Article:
Inhibition of the Fenton reaction by nitrogen monoxide

Lu, Changyuan ; Koppenol, Willem

In: JBIC Journal of Biological Inorganic Chemistry, 2005, vol. 10, no. 7, p. 732-738

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    Summary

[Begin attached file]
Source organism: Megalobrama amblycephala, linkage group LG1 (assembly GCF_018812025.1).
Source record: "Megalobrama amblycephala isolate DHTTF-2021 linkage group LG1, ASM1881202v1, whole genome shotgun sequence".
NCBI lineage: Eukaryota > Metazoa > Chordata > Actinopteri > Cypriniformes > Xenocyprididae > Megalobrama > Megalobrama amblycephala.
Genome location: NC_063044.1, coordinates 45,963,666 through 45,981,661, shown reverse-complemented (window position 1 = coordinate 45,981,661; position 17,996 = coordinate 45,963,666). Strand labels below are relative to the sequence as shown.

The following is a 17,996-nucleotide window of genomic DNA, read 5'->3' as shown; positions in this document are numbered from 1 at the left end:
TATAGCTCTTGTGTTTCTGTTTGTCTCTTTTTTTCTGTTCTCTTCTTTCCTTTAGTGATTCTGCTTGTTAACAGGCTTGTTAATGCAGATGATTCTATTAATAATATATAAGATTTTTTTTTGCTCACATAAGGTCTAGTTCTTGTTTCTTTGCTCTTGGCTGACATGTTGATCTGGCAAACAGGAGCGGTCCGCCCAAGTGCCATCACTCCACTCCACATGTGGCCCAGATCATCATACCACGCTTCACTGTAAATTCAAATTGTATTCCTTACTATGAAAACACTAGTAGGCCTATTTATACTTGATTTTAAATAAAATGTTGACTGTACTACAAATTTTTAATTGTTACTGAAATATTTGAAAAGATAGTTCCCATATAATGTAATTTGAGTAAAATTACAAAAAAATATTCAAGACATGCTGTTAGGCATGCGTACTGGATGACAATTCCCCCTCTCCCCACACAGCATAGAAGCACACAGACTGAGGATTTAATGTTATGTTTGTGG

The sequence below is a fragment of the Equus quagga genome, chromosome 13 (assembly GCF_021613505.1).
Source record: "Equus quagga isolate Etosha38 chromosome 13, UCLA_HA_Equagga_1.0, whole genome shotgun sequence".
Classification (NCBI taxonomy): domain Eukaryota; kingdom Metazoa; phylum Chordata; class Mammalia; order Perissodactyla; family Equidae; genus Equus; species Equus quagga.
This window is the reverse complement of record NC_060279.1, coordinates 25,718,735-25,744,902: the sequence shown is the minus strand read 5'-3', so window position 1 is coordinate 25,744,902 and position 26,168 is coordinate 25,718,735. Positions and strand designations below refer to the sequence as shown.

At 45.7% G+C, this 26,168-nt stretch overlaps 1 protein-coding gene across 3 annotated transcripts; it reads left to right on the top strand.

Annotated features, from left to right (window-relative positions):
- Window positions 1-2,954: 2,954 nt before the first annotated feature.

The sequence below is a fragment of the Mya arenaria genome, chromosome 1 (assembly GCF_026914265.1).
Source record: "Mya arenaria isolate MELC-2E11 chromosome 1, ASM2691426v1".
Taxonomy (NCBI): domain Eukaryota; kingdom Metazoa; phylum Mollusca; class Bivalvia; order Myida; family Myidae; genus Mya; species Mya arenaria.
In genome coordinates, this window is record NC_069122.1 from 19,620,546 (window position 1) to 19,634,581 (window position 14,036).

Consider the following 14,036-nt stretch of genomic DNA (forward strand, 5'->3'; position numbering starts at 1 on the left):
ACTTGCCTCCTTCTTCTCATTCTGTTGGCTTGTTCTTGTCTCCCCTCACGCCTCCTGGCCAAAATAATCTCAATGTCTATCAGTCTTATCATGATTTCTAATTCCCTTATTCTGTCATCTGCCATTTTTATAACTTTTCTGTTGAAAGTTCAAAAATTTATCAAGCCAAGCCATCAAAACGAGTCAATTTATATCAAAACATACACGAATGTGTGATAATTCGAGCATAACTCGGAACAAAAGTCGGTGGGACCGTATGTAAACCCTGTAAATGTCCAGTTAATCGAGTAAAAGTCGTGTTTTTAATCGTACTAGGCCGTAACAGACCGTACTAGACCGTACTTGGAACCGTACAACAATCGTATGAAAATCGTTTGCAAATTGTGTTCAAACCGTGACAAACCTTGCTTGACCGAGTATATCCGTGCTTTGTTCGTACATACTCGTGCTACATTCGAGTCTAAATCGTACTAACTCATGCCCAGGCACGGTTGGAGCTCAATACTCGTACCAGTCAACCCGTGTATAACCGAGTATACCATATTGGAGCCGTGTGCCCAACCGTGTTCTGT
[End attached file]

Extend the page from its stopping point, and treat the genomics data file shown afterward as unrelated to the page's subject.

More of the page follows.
The toxicity of iron is believed to originate from the Fenton reaction which produces the hydroxyl radical and/or oxoiron(2+). The effect of nitrogen monoxide on the kinetics of the reaction of iron(II) bound to citrate, ethylenediamine-N,N′-diacetate (edda), ethylenediamine-N,N,N′,N′-tetraacetate (edta), (N-hydroxyethyl)amine-N,N′,N′-triacetate (hedta), and nitrilotriacetate (nta) with hydrogen peroxide was studied by stopped-flow spectrophotometry. Nitrogen monoxide inhibits the Fenton reaction to a large extent. For instance, hydrogen peroxide oxidizes iron(II) citrate with a rate constant of 5.8×103M−1s−1, but in the presence of nitrogen monoxide, the rate constant is 2.9×102M−1s−1 . Similar to hydrogen peroxide, the reaction of tert-butyl hydroperoxide with iron(II) complexes is also efficiently inhibited by nitrogen monoxide. Generally, nitrogen monoxide binds rapidly to a coordination site of iron(II) occupied by water. The rate of oxidation is influenced by the rate of dissociation of the nitrogen monoxide from iron(II)